Four Turtles (or Bugs, or Dogs, etc.)

A well known pursuit problem has appeared in different guises: a certain number (say, $N)\;$ of animals of the same kind pursue each other in a sequence. If they start at the vertices of a regular $N\text{-gon},\;$ how long will it take for them to catch each other? What distance will each cover?

Four turtles

Most commonly $N = 4\;$ [Steinhaus, p. 136; Pappas, p. 228; Strogatz, p. 21; Chicken; p. 64, Wells, p. 201; Zeitz, p. 72; Rohrer, #49; Sharygin, p. 83, 141], although in [Gardner, p. 103] $N = 3.\;$ Any kind of animal capable of free motion and having an interest in its own kind will do for the purpose of the problem, although the slower kinds are more amenable to experimentation. Mathematically speaking, the requirement of them being of the same kind intends to justify an additional condition: all the animal actors move at the same constant speed. To make it more precise,

$N\;$ turtles are located at the corners of a regular $N\text{-gon}.\;$ On command they start moving with constant speed $V,\;$ each towards its counterclockwise neighbor. If the side of the polygon is $S,$

  1. How long will it take for the turtles to meet?
  2. What distance will each have covered?

The key observation here is that the turtles are all equal and none is more equal than the others. (This is of course an allusion to G. Orwell's classic Animal Farm.) For this reason, at any moment in time the turtles will be located at the vertices of a regular $N\text{-gon},\;$ exactly as they were at the start of the race. It may be difficult to point to an axiom that supports this conclusion, but the customary reasoning by symmetry applies: unless in time $t \gt 0\;$ they form a regular $N\text{-gon},\;$ either the turtles behaved differently or different things happen to them along the way. We tacitly assume that neither has happened.

The problem is not a difficult exercise in Calculus. However, both questions can be answered easily without Calculus. Graphically, if the polygons are drawn at regular intervals, the problem leads to the "whirl pattern" which, as D. Wells has observed, has a strong illusion of depth. Regretfully, the resulting prettiness is often the reason to peddle the problem in early grades. Paraphrasing Prof. Dumbledore, Head of Hogwarts School, the illusion of math education thus created will give us neither knowledge or truth.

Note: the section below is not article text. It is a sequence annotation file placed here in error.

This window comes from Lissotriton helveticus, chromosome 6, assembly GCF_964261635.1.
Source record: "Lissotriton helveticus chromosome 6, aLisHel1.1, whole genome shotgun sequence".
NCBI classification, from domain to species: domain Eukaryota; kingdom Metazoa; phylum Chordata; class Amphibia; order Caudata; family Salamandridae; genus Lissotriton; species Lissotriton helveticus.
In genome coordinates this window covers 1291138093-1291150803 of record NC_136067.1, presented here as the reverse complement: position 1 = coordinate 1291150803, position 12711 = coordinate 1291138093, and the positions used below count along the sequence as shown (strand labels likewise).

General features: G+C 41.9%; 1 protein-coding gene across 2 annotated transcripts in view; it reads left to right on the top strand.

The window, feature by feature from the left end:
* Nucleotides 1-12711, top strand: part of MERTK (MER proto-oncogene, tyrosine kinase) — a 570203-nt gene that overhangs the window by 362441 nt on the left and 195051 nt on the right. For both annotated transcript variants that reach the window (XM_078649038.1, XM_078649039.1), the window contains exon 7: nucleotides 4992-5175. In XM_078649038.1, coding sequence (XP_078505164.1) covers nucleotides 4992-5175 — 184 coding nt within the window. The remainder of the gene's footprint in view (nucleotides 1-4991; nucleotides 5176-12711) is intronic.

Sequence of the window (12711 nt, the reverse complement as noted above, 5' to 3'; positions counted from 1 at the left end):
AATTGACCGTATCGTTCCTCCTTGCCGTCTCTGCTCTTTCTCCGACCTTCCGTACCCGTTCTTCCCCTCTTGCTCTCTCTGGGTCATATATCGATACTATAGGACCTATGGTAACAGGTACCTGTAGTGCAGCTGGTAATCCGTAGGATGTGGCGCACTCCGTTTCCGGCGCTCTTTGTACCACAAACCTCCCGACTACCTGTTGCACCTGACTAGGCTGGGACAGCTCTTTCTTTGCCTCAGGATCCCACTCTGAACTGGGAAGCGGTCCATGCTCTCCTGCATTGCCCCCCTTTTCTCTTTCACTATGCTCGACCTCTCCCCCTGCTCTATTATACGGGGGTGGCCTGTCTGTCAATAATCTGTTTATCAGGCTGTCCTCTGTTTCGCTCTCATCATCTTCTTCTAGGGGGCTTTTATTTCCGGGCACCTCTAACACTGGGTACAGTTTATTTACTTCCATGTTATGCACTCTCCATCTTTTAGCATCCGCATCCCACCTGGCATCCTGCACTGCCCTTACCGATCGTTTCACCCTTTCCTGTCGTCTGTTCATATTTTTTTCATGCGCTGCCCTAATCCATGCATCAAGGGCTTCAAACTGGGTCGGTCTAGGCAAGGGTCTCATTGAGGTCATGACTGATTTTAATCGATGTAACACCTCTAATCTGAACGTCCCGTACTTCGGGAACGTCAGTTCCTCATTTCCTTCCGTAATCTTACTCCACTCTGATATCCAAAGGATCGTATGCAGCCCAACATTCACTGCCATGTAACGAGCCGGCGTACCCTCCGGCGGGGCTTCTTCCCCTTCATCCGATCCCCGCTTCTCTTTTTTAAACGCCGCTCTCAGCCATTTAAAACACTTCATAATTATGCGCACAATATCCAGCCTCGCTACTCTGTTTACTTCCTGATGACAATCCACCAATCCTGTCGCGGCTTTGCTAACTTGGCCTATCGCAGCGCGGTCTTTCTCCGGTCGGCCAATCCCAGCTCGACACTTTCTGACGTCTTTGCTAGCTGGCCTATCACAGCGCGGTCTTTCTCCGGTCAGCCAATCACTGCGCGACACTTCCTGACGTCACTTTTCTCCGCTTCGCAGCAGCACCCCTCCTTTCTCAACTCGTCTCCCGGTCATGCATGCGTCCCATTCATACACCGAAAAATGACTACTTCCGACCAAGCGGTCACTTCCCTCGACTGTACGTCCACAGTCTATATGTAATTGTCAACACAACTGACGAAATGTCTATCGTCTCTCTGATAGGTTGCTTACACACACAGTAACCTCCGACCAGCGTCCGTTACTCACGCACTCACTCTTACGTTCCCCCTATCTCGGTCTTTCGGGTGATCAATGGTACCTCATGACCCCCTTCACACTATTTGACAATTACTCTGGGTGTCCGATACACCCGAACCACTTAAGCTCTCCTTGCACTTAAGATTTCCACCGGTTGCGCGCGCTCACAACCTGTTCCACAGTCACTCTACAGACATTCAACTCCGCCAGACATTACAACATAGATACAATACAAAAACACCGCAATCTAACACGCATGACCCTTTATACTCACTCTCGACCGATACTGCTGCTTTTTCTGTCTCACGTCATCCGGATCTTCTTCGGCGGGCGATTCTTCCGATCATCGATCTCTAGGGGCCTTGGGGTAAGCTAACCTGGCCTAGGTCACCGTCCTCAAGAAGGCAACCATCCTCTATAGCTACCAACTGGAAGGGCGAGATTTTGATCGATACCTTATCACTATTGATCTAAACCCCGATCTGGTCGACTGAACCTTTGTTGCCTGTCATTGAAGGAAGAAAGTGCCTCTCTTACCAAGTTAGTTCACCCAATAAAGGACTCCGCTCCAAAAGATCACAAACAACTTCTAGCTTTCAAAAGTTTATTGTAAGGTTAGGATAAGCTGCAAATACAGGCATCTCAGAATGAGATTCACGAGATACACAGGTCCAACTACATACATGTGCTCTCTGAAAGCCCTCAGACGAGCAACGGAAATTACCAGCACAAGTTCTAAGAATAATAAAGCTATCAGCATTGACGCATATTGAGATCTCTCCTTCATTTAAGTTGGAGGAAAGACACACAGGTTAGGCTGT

Thus, while in motion, the turtles form regular $N\text{-gons}\;$ that share the same center. With time, the polygons rotate and shrink. Let's place an observer at the center of the polygons and make him rotate along with the turtles at their angular speed. What will such an observer see? He will see the turtles approaching him on straight lines, albeit moving sideways. The motion of the turtles along the radial lines is uniform. Indeed, their velocities that are directed along the side lines of the polygon have fixed projections on the radial lines joining the center with the vertices.

Let $OA\;$ and $OB\;$ be two such lines. $AB\;$ is the side length at time $t = 0,\;$ $S = AB;\;$ $OB\;$ is the distance to the center, $R = OB;\;$ $H\;$ is the midpoint of $AB.\;$ From $\Delta BOH,$

$\displaystyle\frac{S}{2} = R\cdot \sin(\alpha ),$

where $\displaystyle\alpha = \frac{\pi}{N}.\;$ The projection of velocity $\textbf{V}\;$ on $OB\;$ can be found from $\Delta BCD,\;$ where $CD\;$ is perpendicular to $OB.\;$ Taking $V = |\textbf{V}| = BC,\;$

$\displaystyle BD = V\cdot \cos(\frac{\pi}{2} - \alpha ) = V\cdot \sin(\alpha ).$

Thus from the view point of the rotating observer, the turtles move along straight lines, have to travel distance $R\;$ at the speed of $V\cdot \sin(\alpha ).\;$ The time need to accomplish this task is

$\displaystyle\begin{align} T&= \frac{R}{V\cdot \sin(\alpha )}\\ &= \frac{S}{2V\cdot \sin^2(\alpha )}\\ &= \frac{S}{V(1 - \cos(2\alpha ))}. \end{align}$

Thus the turtles will meet in time T as above. And, since they move with the constant speed $V,\;$ in time $T\;$ they will travel the distance of $D = VT:$

$\displaystyle D = \frac{S}{1 - \cos(2\alpha )}.$

For $N = 4,\;$ $\displaystyle 2\alpha = 2\frac{\pi}{4} = \frac{\pi}{2},\;$ so that $\cos(2\alpha ) = 0\;$ and $D = S,\;$ which explains the popularity of this case.

(The applet below allows you to experiment with the problem. You can choose either the stationary frame of reference or the one that rotates with the turtles. You'll have to press the "Make them move" button every time after changing your selection. Note that, to the rotating observer at the center of the polygons, the original polygon appears to rotate in the opposite direction.)


This applet requires Sun's Java VM 2 which your browser may perceive as a popup. Which it is not. If you want to see the applet work, visit Sun's website at http://www.java.com/en/download/index.jsp, download and install Java VM and enjoy the applet.


What if applet does not run?